That last point is an important one: All you need is a couple of these big winners every few years to produce spectacular portfolio returns. Knowing this, you shouldn’t agonize over a few small losses, or worry if your last few purchases haven’t turned out the way you had hoped. Instead, by shooting for big profits, you put yourself in a position of power, only needing to find a couple of good stocks to produce great returns. Contrast that with the investor who’s eager to take any profit he can get his hands on. He must find perhaps ten stocks each year that show him good (but not great) profits to garner the same returns you’ll attain by getting only one or two huge winners.
This is why we never use target prices for growth stocks. When you set a price target, you’re automatically limiting the profits you’ll take out of any one stock. And that’s something we will never do!
Finally, remember that if your goal isn’t to develop huge profits, you’ll never attain them. So aim high!
How Practicing Patience Leads to Huge Winners
Clearly, you cannot develop winders without practicing plenty of patience. Developing big winners often takes months or even years. It seems like a daunting task. But our Profit Curve shows us that it’s easier to get 1000%+ profits than you might think.
The main idea behind the Profit Curve is compound growth, sometimes referred to as the eighth wonder of the world. Compound growth is the reason that the Profit Curve is, well, a curve, as opposed to a line. It means that the growth of your profit in any stock increases each time the stock moves higher.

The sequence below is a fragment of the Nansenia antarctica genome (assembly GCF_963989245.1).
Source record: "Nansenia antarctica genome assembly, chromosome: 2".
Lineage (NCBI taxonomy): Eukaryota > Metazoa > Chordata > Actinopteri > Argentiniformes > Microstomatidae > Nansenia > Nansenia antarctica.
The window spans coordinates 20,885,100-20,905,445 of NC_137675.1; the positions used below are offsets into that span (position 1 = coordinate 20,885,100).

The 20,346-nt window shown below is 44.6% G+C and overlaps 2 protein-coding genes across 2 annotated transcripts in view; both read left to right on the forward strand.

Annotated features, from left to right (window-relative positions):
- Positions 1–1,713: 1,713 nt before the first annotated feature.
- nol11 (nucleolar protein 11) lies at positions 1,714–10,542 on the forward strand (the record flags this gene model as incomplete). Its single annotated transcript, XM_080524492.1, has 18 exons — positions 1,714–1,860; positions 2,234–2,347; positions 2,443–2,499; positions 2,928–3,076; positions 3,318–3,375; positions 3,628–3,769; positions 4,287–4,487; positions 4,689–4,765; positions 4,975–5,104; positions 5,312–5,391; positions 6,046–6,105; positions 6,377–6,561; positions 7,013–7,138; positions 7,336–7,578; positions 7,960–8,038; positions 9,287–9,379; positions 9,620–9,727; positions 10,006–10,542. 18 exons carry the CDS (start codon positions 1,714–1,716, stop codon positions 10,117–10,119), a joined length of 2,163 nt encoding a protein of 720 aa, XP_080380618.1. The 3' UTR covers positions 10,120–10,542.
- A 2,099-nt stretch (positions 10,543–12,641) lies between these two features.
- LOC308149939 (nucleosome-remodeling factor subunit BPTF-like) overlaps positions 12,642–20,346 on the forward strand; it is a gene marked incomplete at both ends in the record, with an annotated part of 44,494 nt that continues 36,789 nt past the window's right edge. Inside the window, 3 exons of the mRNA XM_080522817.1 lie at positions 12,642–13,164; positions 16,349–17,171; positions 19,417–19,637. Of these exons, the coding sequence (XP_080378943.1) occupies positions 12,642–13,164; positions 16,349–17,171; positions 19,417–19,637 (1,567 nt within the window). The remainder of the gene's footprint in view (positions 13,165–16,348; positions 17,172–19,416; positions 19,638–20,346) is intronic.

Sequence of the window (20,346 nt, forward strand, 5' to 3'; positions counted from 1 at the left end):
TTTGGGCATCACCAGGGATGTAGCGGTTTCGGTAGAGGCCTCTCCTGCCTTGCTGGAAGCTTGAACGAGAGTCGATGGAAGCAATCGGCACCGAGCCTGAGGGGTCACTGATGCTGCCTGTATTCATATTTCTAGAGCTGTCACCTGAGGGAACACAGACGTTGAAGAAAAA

For example, let’s say you buy a stock and watch it double. Great! You now have a 100% profit. Now assume your stock works its way still higher, doubling again. After your second double, your profit expands, not to 200%, but to 300%. A third doubling would yield a 700% profit. And a fourth would give you a whopping 1500% profit.
It’s not impossible to attain these huge profits. Believe it or not, dozens of stocks have grown many-fold in just the past two years. Whether or not that type of growth will happen again is anyone’s guess. But the fact is, the market provides a never-ending stream of opportunities for aggressive growth stock investors like you. You just have to have the guts to stick with your winners.
A Word About Selling
The next two lessons will cover Cabot’s selling criteria. While we won’t get into any details here, one of our selling rules is to cut losses short. So if you have a loss from your initial investment in a stock, your patience should be greatly reduced. That doesn’t mean you shouldn’t tolerate small losses, especially in today’s volatile markets. But it does mean that a growing loss is not good for your portfolio. And the best way to make your portfolio healthy again is to stop the growing loss—by selling it!
Also, after reading through our next two lessons, you’ll understand exactly how patient you should be in terms of time elapsed and price given back. In this lesson, we want to hammer home the idea of giving stocks room to grow. Exactly how much room you should give will be explained in the next two lessons.
Paul Goodwin practices lots of patience in recommending stocks for Cabot China and Emerging Markets Report.
Next:Cutting Losses Short